While most of us save money to buy the house of our dreams, people in Hong Kong might have a different goal in mind. As reported by Bloomberg, a single parking spot in Ho Man Tin, a residential area in Kowloon, Hong Kong, sold for a whopping HK$6 million, roughly equating to Rs 5.25 crore.
What's even more surprising is that people in Hong Kong are opting to transport their automobiles to other countries to alleviate the burden of an exuberantly priced parking. Darrin Woo, who is a classic car collector, shipped his 1968 Mercedes-Benz 600 Pullman limo, and a fiery red 1957 Fiat Abarth to California to save money on storage; a distance of more than eleven thousand kilometers. "It's crazy," Woo said. "Buy a space? No way. I could buy five cars for that much," he added.
On average, a parking space in Hong Kong is sold for HK$2.25 million (Roughly Rs 1.97 crore), which has increased more than six-times since 2006; while home prices have increased only 3.4 times over the same period. The city's housing market, which is among the costliest in the world, falls short in comparison to the inordinately priced parking space. Additionally, a parking spot costing HK$2.25 million carries a stamp duty of 3 per cent, which further heightens the cost of storage.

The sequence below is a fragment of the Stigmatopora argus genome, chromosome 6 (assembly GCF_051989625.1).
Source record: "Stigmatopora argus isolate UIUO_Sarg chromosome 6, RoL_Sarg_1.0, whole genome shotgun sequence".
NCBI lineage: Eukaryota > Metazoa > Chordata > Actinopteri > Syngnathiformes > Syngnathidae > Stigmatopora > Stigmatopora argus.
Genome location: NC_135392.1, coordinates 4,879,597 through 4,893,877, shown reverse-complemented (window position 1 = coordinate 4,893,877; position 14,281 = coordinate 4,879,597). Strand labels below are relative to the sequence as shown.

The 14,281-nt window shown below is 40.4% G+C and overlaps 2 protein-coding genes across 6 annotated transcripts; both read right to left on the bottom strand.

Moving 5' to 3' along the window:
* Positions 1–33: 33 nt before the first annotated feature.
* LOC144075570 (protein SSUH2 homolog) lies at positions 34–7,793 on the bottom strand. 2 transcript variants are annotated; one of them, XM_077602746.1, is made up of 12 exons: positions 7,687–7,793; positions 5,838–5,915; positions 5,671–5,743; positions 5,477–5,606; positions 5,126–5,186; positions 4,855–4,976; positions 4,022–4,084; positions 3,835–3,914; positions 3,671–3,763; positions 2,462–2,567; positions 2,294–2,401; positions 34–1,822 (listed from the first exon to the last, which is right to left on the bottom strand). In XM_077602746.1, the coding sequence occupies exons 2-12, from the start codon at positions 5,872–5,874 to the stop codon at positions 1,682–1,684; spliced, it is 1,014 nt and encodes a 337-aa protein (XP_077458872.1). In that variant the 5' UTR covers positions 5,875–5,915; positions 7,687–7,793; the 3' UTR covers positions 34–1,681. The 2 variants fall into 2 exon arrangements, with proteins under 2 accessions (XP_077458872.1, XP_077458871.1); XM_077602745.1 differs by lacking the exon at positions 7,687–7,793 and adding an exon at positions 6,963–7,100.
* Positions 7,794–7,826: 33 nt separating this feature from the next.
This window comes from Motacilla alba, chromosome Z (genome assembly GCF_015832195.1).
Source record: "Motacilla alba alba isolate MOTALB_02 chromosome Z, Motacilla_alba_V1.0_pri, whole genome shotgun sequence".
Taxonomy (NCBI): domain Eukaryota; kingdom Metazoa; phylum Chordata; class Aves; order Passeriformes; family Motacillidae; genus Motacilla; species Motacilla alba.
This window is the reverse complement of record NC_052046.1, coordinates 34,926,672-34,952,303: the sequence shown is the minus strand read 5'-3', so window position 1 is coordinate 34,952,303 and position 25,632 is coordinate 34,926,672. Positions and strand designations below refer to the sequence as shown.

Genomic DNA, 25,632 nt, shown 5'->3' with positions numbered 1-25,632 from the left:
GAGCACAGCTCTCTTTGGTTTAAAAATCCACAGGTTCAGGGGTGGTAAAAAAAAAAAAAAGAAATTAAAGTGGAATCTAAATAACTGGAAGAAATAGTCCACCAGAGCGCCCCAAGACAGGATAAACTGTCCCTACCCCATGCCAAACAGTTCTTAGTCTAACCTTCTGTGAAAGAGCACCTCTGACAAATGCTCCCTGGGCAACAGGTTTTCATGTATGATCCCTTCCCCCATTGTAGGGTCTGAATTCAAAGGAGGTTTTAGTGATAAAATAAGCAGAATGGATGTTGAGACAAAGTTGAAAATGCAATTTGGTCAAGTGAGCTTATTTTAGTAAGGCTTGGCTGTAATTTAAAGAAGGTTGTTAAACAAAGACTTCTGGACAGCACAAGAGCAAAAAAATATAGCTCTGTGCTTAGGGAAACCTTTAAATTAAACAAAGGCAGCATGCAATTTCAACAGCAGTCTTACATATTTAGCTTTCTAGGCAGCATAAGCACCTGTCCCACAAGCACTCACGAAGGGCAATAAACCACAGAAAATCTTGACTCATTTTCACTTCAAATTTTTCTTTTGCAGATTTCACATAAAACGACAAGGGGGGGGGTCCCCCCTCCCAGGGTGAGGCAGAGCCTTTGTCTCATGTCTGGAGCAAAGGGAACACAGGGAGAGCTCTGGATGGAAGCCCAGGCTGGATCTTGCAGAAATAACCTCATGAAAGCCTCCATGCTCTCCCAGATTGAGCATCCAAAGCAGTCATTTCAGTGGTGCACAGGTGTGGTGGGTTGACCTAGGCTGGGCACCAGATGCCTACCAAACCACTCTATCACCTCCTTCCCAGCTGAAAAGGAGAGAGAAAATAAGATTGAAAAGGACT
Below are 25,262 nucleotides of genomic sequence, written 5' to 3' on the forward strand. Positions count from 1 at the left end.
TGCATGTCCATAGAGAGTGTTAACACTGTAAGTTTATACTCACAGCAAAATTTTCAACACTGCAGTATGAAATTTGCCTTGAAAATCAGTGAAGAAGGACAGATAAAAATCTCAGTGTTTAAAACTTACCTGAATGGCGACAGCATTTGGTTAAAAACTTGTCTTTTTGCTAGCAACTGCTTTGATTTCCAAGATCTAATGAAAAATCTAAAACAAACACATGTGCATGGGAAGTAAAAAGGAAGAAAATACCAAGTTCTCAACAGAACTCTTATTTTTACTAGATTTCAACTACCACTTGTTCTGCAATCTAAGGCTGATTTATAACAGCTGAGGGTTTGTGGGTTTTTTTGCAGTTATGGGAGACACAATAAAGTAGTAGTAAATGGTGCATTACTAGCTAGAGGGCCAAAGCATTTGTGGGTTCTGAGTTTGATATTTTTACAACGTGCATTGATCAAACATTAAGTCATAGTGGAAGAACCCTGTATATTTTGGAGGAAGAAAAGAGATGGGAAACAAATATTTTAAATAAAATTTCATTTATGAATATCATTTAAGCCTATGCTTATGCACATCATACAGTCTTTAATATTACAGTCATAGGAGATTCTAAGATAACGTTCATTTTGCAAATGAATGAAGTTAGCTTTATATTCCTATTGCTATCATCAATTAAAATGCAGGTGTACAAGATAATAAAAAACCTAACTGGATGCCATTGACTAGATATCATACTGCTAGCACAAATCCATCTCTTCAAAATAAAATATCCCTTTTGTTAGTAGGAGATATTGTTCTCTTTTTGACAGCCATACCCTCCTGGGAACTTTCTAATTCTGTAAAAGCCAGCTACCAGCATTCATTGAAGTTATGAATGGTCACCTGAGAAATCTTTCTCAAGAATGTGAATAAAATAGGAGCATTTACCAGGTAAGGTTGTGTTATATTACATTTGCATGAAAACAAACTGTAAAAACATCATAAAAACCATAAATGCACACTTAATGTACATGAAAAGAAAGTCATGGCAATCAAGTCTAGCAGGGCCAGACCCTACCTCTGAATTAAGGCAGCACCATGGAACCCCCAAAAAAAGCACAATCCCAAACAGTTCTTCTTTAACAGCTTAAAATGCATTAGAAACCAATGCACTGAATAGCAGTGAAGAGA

Denis Ma, head of research firm Jones Lang LaSalle Inc., holds Hong Kong developers partly responsible for the adverse situation. Developers make more money by building apartments than garages. There is little incentive to build parking spaces, hence the ratio of parking spots to housing units has declined.
Car owners in London and New York face similar woes. As reported by the New York Times, spaces at a luxury condo at 42 Crosby St. in Soho, Manhattan, were advertised for $1 million.
In India, car parking is governed by the Real Estate Regulation and Development Act, 2016.
Section 2(y) of the Act defines "Garage" as a place within a project having a roof and walls on three sides for parking any vehicle, but does not include an uncovered parking space such as open parking areas.
Section 2(n)(iii) includes open parking areas in common areas.
Section 17 holds the promoter of the project liable to transfer and hand over the possession of the common areas to the society, which implies that the common area cannot be sold to an individual allottee.
Thus, it can be concluded that open car parking cannot be sold in India; however, garages, which are enclosed structures specifically designed for parking vehicles, can be sold under the Real Estate Regulation and Development Act, 2016.